Whether as a private individual or a company, it is no longer possible to imagine life without being informed about cyber attacks and protecting oneself accordingly. If you don’t want to become a victim, you should regularly check for serious cases in order to detect vulnerabilities and be able to remedy them at an early stage.


Private individuals are advised to keep their web browser, operating system and software up to date. In addition, virus protection and a firewall make it more difficult for a possible attacker to gain access. In general, care should be taken to choose a secure password and a separate password for each log-in. A password manager can help with this. Passwords should be at least ten characters long, contain upper and lower case letters, numbers and special characters. It is also not recommended to choose passwords that are associated with the user or contain actual words. Furthermore, security regarding log-in can be improved by opting for two-factor authentication where possible. Before opening an email or its attachment, it is important to consider what might be behind it. Downloads should also be considered carefully. In addition, care should be taken to always use an encrypted internet connection (HTTPS).


Companies are recommended to review the security model at regular intervals or have it reviewed. Security assessments, penetration tests, etc. can provide information about possible vulnerabilities. can provide information about possible weak points. It is also important to sensitise employees to possible cyber attacks and to train them in the use of the infrastructure. An emergency concept for the case of an emergency can help to be able to react promptly and correctly. External data back-ups and secure data exchange are also ways to counteract cyber attacks.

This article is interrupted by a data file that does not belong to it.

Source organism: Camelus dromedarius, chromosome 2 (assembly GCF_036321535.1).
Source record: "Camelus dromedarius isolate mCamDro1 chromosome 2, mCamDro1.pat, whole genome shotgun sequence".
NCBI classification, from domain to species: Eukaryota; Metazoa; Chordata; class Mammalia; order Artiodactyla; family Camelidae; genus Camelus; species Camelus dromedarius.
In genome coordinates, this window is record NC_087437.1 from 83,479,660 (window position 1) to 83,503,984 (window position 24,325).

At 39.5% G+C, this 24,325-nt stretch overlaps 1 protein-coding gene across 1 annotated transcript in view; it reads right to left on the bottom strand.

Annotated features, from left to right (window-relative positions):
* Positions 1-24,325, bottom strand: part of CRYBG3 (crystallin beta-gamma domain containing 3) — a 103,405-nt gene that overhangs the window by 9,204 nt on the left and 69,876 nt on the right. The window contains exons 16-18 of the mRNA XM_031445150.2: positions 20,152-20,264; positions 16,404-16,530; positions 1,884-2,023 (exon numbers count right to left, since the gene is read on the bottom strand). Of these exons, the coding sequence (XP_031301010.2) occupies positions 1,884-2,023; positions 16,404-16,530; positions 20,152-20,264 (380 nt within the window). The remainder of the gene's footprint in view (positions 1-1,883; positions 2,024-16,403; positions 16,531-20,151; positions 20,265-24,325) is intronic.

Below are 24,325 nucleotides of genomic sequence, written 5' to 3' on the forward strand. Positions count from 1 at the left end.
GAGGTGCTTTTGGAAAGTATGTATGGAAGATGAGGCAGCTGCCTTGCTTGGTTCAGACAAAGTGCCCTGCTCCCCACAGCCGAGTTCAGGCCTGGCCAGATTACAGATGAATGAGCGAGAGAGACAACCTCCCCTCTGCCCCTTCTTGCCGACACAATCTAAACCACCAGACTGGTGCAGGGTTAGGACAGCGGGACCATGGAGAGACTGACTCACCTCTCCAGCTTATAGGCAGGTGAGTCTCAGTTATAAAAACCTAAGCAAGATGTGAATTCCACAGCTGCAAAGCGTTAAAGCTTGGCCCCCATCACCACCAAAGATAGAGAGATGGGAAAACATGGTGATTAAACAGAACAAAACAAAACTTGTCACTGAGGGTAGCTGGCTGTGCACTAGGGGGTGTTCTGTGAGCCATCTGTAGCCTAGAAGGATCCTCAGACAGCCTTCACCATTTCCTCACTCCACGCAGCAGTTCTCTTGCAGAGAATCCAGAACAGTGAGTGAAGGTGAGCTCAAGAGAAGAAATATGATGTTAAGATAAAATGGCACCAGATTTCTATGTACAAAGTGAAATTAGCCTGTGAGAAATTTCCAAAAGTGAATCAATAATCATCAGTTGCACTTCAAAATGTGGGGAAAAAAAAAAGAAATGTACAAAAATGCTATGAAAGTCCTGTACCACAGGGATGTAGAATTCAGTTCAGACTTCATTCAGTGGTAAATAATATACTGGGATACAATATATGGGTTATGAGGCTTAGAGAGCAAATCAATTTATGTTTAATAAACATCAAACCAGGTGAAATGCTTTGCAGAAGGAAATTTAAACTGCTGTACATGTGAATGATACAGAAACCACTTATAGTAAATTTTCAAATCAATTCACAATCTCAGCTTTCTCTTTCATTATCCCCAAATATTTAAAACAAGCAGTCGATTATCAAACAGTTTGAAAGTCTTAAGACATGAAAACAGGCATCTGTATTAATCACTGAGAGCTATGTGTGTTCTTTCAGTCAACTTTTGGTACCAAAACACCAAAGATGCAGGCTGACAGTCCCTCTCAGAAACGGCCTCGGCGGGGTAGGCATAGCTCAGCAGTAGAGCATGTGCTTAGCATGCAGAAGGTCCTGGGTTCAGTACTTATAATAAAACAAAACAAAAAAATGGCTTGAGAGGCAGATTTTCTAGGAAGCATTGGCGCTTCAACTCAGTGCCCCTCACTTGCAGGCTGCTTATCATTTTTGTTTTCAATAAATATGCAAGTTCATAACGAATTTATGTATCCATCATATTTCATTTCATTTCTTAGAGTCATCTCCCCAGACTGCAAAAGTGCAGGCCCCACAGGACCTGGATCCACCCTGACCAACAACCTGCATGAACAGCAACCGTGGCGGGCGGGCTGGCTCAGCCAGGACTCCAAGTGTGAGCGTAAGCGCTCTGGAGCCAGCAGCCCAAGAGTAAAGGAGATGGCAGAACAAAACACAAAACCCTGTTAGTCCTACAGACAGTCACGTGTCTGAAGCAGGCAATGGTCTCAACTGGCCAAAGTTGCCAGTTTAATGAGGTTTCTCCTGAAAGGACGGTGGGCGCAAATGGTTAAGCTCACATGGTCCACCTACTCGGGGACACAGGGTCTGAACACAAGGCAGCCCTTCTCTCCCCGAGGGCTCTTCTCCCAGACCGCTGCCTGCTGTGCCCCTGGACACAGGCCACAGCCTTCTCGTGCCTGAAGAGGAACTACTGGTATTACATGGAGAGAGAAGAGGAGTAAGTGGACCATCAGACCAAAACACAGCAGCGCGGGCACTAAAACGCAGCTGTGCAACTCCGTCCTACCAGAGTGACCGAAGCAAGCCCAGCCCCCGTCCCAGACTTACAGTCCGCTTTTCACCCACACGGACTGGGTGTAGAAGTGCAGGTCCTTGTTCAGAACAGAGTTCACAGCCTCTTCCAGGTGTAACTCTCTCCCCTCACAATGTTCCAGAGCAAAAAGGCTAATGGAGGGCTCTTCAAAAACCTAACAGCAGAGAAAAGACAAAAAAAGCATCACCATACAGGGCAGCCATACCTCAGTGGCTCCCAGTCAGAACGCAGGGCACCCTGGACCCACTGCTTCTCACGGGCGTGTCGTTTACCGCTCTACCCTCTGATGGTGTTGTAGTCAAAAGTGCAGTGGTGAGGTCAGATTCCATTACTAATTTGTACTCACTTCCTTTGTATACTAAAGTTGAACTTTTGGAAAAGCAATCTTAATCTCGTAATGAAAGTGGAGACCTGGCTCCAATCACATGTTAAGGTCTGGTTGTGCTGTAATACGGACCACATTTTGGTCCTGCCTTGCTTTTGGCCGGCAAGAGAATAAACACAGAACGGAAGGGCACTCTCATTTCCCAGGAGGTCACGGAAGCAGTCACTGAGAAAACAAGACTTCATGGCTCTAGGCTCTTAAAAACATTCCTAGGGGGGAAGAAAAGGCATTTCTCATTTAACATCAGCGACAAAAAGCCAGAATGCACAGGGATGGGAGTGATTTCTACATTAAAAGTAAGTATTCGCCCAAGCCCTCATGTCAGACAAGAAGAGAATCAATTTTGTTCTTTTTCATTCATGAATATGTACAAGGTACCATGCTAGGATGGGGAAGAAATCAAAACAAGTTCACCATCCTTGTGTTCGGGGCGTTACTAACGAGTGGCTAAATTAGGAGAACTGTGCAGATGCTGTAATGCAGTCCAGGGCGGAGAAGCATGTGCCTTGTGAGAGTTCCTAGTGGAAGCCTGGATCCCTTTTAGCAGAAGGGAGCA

Behaviour in an emergency

What do you do if you become a victim of data theft despite taking all precautions? First, check how high the probability is that the perpetrator is actually in possession of your data. It is possible that they only want to get their hands on money and that the actual data is not available at all. For example, you can ask the perpetrator for a sample data set. If there is a possibility that the perpetrator has the real data, appropriate measures should be taken. It is not advisable to pay the demanded amount of money. This is because there is no guarantee that the perpetrator will not subsequently resell or delete the leaked data. In this case, it is recommended to contact specialists.


Cyber attacks have become part of everyday life and should not be ignored. With simple tricks, you can prevent such attacks and protect not only yourself, but also your company. Especially in an emergency such as data theft, you should react correctly and be prepared. Data theft does not exist explicitly in the Swiss Penal Code. Nevertheless, it is punishable and several criminal offences can be fulfilled. For example, theft under Art. 139 SCC, unauthorised access into a data processing system under Art. 143 bis 182 SCC, extortion under Art. 156 SCC and handling stolen goods under Art. 160 SCC may apply. If you are not sure whether you are sufficiently protected or have been the victim of a cyber attack, we will be pleased to assist you.

About the Author

Michèle Trebo

Michèle Trebo has a Bachelor of Information Technology at ZHAW and worked six years as a police officer in the field of cyber crime investigations. She is responsible for criminal research topics like darknet analysis, cyber threat intelligence, fraud investigation, and forensics. (ORCID 0000-0002-6968-8785)